Two days ago, I went with a colleague to visit a 24-year-old widow undergoing treatment in hospital. Her husband was killed in a shootout with the police in January this year. The police claimed that her husband was linked with the insurgents operating in the state and told the media that he had been found with a revolver. However, she told us that her husband was not linked with the insurgency in the state in any way.
Cases like this have become commonplace in Manipur during the ongoing armed conflict situation.
On average one to two people are killed in shootings here every day. And we are never sure whether these killings are a result of cross-fire between the security forces and the “insurgents” or whether these encounters are faked by the police to target people they think are linked to the insurgents.
What is so worrying is that many of those who die in the conflict are people in their twenties, thirties or forties, so most of them leave behind young wives and young children.
A widow’s life, especially in a deeply traditional and patriarchal society like in Manipur, is full of hardships and struggles. When a woman becomes a widow at a young age, the problems intensify.
A woman is expected to die in her husband’s house, so even after he dies she is expected to live with her in-laws. Your in-laws think you will run away with another man, and the men think you are easy prey.
The new responsibility of becoming the sole bread-earner and carer for the children adds to a widow’s burdens. This is especially hard in a small state like Manipur, where, apart from the government sector, there are very few earning options.
When I was newly widowed, I used to wear the traditional mourning dress – the white upper cloth and the salmon-pink lower sarong-like phanek. I also dutifully drew the black chandan on my nose and forehead – the marks of a Hindu widow – thinking I would mourn my husband for the traditional one-year period. At that time, I was working as a cook for a family.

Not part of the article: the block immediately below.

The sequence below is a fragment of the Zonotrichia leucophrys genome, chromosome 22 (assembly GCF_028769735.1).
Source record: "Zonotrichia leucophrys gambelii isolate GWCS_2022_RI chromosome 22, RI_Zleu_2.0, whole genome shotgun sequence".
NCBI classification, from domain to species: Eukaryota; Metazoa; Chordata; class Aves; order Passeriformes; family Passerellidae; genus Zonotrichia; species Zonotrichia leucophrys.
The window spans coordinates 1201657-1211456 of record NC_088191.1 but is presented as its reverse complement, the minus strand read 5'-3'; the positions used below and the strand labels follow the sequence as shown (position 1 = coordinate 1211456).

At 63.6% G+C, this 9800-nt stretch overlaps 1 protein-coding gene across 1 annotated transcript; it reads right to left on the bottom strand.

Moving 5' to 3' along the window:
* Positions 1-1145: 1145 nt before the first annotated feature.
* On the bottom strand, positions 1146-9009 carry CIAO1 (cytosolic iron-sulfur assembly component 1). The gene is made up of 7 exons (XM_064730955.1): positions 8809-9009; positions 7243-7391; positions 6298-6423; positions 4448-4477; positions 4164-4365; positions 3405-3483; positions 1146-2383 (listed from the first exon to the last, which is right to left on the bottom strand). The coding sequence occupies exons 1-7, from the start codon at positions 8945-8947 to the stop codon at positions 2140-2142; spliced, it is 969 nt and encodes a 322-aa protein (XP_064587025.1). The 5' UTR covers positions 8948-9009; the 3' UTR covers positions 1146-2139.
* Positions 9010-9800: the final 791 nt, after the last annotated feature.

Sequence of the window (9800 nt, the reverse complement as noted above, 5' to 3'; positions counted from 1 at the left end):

One day, as I cycled to work, a man in my own locality called after me jeeringly. We had known each other since childhood, but that day the way he shouted at me was filled with innuendo.
I was so angry that I rode back and threatened to kill him if he ever called my name like that again. That was the last day I wore the mourning dress and the black chandan, though the one-year mourning period was yet to be over. If that widow’s outfit was to make me more vulnerable, I was determined I would never make myself vulnerable again.
Seeing this young woman lying on the hospital bed, I was reminded of my own struggles as a widow and also of many other widows in Manipur. If these widows are not able to access a proper source of income, then their poverty and their love for their children often leads them into a life of deception, crime and the flesh trade. That is why almost every other week we read in the newspaper about widows arrested by police for acting as couriers for weapons or extortion letters.
In these same newspapers, we also get to read about how funds from many governmental schemes created for the benefit of widows are being misappropriated.
As a gender volunteer I meet many widows. One of my jobs is to tell them about the various schemes and help them apply for them. These include the Widow Benefit Scheme, through which a widow can get a one-time amount of Rs.10,000 (£140) from the social welfare department. The only catch is that the widow has to apply for this within a year of her husband’s death – and often women don’t realise this.
Another scheme is the newly introduced Indira Gandhi National Widow Pension Scheme under which widows between the ages of 40 to 64-years-old, and from families which are below the poverty line, can get financial assistance of Rs. 400 (£5.60) per month until she is 65 or until she remarries. This year, I helped three widows from my area of work get this pension.
As told to Thingnam Anjulika Samom